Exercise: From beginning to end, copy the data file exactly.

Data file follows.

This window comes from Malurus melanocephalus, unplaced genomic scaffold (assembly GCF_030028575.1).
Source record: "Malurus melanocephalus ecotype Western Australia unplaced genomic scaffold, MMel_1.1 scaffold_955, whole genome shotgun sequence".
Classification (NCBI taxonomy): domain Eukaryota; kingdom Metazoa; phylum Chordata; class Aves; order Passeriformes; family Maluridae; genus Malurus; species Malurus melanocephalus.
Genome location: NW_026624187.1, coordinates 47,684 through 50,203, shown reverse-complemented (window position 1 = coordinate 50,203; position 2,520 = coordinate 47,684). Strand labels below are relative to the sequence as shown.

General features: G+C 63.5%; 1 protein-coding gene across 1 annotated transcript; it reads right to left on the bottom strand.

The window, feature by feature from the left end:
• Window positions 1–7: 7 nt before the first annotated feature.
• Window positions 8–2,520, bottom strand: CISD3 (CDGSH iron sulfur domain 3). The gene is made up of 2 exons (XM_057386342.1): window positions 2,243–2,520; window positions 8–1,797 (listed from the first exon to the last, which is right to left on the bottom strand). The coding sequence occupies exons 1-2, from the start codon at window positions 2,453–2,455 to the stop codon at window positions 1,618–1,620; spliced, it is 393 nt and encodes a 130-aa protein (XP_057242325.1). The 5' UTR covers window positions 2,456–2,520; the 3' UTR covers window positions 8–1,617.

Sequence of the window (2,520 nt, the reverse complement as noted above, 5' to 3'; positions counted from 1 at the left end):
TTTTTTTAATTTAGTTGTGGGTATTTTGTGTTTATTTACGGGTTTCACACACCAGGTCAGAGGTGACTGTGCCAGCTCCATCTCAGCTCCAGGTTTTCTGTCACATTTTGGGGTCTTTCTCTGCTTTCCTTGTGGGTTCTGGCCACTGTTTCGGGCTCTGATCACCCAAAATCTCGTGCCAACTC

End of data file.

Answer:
This window comes from Malurus melanocephalus, unplaced genomic scaffold (assembly GCF_030028575.1).
Source record: "Malurus melanocephalus ecotype Western Australia unplaced genomic scaffold, MMel_1.1 scaffold_955, whole genome shotgun sequence".
Classification (NCBI taxonomy): domain Eukaryota; kingdom Metazoa; phylum Chordata; class Aves; order Passeriformes; family Maluridae; genus Malurus; species Malurus melanocephalus.
Genome location: NW_026624187.1, coordinates 47,684 through 50,203, shown reverse-complemented (window position 1 = coordinate 50,203; position 2,520 = coordinate 47,684). Strand labels below are relative to the sequence as shown.

General features: G+C 63.5%; 1 protein-coding gene across 1 annotated transcript; it reads right to left on the bottom strand.

The window, feature by feature from the left end:
• Window positions 1–7: 7 nt before the first annotated feature.
• Window positions 8–2,520, bottom strand: CISD3 (CDGSH iron sulfur domain 3). The gene is made up of 2 exons (XM_057386342.1): window positions 2,243–2,520; window positions 8–1,797 (listed from the first exon to the last, which is right to left on the bottom strand). The coding sequence occupies exons 1-2, from the start codon at window positions 2,453–2,455 to the stop codon at window positions 1,618–1,620; spliced, it is 393 nt and encodes a 130-aa protein (XP_057242325.1). The 5' UTR covers window positions 2,456–2,520; the 3' UTR covers window positions 8–1,617.

Sequence of the window (2,520 nt, the reverse complement as noted above, 5' to 3'; positions counted from 1 at the left end):
TTTTTTTAATTTAGTTGTGGGTATTTTGTGTTTATTTACGGGTTTCACACACCAGGTCAGAGGTGACTGTGCCAGCTCCATCTCAGCTCCAGGTTTTCTGTCACATTTTGGGGTCTTTCTCTGCTTTCCTTGTGGGTTCTGGCCACTGTTTCGGGCTCTGATCACCCAAAATCTCGTGCCAACTC